So CO2 would make Michael go on breathing through the apnea threshold. Examination which would not involve capnography would probably suggest at this point that Michael Jackson is comfortably asleep.
However the propofol level is still going up and the CO2 cannot stimulate breathing any more and drawing closer to 12.00 pm it is no longer able to compensate for the level of Propofol which is accumulating in Michael’s blood. With that he starts to slow down his breathing to the point of apnea.
This slow-down in breathing could be detected – initially through measuring the CO2 with capnography, and as the breathing was getting so slow that no oxygen was getting in, it would have been picked up by pulse oxymetry.
Murray could have even observed it physically, especially if the tongue was compromising the airway. Dr. Shafer said, “If he had been with the patient during that period of time he would have seen the slowing breathing. He could have easily just turned off the propofol infusion, raised his chin or in the worst case could have used the mask and ventilation and there would have been no injury to Michael Jackson”.
According to Murray’s timeline at around 11.45 the flow of oxygen into Michael Jackson’s lungs stopped. Within 10-15 minutes the lungs no longer had oxygen for the heart and the heart stopped too.
But if the heart stops and the infusion still goes on there is no opportunity for propofol metabolism to occur and for its level to drop. Propofol begins to accumulate in the blood without breaking up into metabolites.
This is the only scenario which can explain the concentration of Propofol in femoral blood found in the toxicology report.
If the heart hadn’t stopped beating when the vial ran out of Propofol, it would have been quickly metabolized and within 5 minutes its level would have significantly dropped.
In fact if the 100 ml bottle had run out but the heart had been still beating the level of Propofol would have dropped to the same low level as before within only 5 minutes.
But it did not drop and this means that Michael Jackson died while the Propofol was still running into his veins – even after his heart stopped.
Dr. Shafer says that it fits with Conrad Murray’s description of the usual way he administered Propofol to Michael Jackson – which was a drip.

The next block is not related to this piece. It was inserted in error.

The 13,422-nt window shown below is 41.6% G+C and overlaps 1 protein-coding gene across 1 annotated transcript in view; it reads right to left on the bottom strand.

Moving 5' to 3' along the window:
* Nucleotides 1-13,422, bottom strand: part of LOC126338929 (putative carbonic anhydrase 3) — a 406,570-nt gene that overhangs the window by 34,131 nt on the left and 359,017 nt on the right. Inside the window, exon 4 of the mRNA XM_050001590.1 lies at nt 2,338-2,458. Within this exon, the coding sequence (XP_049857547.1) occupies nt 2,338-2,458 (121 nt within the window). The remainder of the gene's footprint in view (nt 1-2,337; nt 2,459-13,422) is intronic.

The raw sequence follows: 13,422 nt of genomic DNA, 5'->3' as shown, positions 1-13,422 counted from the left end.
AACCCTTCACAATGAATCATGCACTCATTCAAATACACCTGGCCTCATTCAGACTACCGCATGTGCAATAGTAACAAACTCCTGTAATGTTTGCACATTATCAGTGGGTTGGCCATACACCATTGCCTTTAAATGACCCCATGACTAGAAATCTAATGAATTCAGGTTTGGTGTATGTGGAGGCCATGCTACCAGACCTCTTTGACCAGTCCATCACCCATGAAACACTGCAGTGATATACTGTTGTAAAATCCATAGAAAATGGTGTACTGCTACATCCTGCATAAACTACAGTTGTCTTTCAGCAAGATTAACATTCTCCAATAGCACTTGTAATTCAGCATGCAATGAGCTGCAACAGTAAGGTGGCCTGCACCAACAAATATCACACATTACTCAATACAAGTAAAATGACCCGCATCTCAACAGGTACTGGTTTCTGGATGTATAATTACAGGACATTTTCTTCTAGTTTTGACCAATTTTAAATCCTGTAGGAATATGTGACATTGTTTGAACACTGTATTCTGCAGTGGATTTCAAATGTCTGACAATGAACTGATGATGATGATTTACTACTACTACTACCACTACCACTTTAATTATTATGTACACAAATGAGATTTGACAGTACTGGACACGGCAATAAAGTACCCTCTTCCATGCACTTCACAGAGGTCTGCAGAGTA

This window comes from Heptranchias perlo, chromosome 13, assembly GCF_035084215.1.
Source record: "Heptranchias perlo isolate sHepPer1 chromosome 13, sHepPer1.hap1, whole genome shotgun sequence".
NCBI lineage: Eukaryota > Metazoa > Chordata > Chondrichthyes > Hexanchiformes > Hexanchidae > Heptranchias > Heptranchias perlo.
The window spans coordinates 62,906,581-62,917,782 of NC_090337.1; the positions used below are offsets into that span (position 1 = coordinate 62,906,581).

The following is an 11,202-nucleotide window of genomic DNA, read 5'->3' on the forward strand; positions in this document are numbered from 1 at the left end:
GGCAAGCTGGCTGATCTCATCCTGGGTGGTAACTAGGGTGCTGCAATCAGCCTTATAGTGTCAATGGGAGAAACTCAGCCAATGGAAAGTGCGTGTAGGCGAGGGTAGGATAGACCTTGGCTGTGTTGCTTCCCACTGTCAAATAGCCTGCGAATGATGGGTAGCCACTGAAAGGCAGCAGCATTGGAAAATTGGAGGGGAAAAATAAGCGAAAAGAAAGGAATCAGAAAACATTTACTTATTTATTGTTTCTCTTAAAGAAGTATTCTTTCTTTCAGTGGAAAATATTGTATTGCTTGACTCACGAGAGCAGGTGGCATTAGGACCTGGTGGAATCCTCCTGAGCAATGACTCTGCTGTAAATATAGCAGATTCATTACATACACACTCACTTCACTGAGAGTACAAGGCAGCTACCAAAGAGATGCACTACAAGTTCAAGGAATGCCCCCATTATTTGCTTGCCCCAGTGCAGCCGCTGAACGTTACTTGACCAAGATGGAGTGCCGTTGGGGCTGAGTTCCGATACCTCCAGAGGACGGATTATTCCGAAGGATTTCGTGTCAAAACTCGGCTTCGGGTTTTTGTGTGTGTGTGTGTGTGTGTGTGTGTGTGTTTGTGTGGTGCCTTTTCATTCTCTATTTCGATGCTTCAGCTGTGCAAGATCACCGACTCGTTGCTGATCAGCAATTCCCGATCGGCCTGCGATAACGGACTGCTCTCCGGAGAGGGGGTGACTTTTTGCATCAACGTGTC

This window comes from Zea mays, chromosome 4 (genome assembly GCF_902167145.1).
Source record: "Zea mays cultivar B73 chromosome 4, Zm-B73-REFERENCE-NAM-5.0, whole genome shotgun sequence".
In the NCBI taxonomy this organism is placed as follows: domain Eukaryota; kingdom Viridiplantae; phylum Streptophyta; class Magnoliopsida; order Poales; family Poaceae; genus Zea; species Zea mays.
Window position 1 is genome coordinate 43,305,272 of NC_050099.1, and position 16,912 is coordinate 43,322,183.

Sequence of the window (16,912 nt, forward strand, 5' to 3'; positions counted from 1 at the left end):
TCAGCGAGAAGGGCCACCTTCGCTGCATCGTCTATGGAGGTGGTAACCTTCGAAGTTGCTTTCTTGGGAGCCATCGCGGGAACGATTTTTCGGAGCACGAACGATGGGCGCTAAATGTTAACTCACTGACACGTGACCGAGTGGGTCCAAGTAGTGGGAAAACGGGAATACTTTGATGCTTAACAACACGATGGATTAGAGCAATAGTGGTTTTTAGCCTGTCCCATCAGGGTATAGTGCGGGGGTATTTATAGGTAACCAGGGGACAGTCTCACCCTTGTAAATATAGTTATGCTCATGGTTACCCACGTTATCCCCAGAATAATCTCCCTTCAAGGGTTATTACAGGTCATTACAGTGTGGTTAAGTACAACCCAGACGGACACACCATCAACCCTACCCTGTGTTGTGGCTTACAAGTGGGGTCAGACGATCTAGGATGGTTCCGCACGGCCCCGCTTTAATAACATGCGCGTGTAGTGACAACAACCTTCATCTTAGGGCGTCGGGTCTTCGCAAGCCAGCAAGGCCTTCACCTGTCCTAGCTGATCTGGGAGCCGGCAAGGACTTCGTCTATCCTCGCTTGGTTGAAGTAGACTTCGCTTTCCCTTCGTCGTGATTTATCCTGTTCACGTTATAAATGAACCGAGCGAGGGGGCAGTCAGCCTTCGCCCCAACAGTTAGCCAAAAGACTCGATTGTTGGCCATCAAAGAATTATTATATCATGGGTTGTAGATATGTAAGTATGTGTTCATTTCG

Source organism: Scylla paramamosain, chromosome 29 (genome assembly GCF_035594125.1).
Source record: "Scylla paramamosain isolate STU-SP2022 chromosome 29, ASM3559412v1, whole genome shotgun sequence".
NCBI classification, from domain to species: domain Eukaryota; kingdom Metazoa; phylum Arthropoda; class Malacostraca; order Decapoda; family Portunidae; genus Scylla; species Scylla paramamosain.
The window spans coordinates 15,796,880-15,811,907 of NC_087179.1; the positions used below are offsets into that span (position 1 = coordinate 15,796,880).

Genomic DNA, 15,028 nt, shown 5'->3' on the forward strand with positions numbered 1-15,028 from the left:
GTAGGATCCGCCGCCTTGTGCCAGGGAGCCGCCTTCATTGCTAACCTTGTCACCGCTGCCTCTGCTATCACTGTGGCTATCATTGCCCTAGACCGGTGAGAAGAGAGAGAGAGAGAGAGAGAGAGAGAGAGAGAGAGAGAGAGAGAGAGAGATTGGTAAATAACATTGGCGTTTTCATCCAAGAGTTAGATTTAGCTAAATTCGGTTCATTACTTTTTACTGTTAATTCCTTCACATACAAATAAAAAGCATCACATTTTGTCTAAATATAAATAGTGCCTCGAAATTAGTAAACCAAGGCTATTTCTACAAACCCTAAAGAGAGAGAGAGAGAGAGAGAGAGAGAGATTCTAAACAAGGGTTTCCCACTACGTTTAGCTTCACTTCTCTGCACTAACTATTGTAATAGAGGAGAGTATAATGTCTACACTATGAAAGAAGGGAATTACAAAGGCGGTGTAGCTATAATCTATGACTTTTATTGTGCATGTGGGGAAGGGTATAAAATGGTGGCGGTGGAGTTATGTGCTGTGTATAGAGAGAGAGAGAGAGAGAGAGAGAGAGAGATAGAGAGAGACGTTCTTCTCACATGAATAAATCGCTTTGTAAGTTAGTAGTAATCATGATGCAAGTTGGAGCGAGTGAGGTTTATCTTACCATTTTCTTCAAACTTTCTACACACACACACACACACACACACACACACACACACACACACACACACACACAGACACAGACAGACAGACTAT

It is also consistent with the 100ml vials he had ordered and shipped. He ordered 130pcs of 100ml vials for a period of 80 days which suggests he could use at least one vial per night.
At some point while giving Michael a drip Murray left his bedside. Having observed him for a period of perhaps an hour and thinking that everything was okay he walked out of the room. At this very time the level of Propofol in Michael Jackson’s body was rising and reaching the critical level. Murray did not see that Michael’s breathing had slowed down and the level of CO2 was rising (he had no capnography).
Dr. Shafer said:” I don’t know a single piece of data which is inconsistent with this explanation”
Walgren asked: “When did the Propofol infusion end in this scenario?”
Dr. Shafer: “At noon.”
Walgren: “Is it because you assume that circulation stopped at noon?”
Dr. Shafer: “No. The stopping of circulation and the bottle running out of Propofol are independent events. I simply timed them in the simulation so that they both occur at noon”
It means that the same scenario may be applied to any time – 11 o’clock, 10 o’clock, whatever. If you ask me this could have happened at 11 o”clock as Murray initially said, and the results would have been the same.
* * * * *
Now here is a very short summary for those who missed the crucial meaning of the above.
– the key evidence upon which all scenarios are based is that the level of Propofol in Michael’s blood was exceptionally high
– even if you give huge doses of Propofol it won’t show in post-mortem blood as during the infusion the heart is beating and is taking it away from the system
– even a huge dose of Propofol will disappear from the body within 5 minutes
– however if breathing stops the heart goes on beating for 10 minutes and during this time almost all Propofol evaporates from the system
– so the only way it can accumulate in the blood is when it pours into a dead body – the body of a man whose heart stopped
– because it is only after the heart stops that Propofol no longer breaks up and starts accumulating
– and this means that Murray left Michael unattended, didn’t notice when Michael died and allowed Propofol to pour into him after his death.
* * * * *
Then Dr. Shafer made a demonstration of how it happened. The fist video below starts with the theoretical part and begins the demonstration towards the end of it:
The second video continues with the demonstration:
* * * * *
Dr. Shafer takes standard tubing (he wasn’t able to get the one shipped by Sea Coast) and shows an infusion port in the lower part of it where the syringe goes.
The upper part of the tubing goes to the saline bag and a Propofol vial hanging on the top. The very end of the tubing goes into the body through the IV catheter which was below Michael’s knee.
According to Murray this set-up was used by him for regular administration of Propofol by drip.
Then Walgren shows two invoices for 150 pcs of infusion sets (people’s exhibit 220) from SeaCoast medicals records providing the picture of it. Walgren compares Dr. Shafer’s infusion set with the one used by Murray, which was cut for the purposes of toxicology. All its key parts are the same.
Walgren says that the IV stand in Michael’s room had a saline bag with tubing attached to it. The upper tubing was clear of propofol, while the lower part tested positive for it. This could be the result of a syringe with 2,5ml of propofol being administered by Murray through a Y-connection.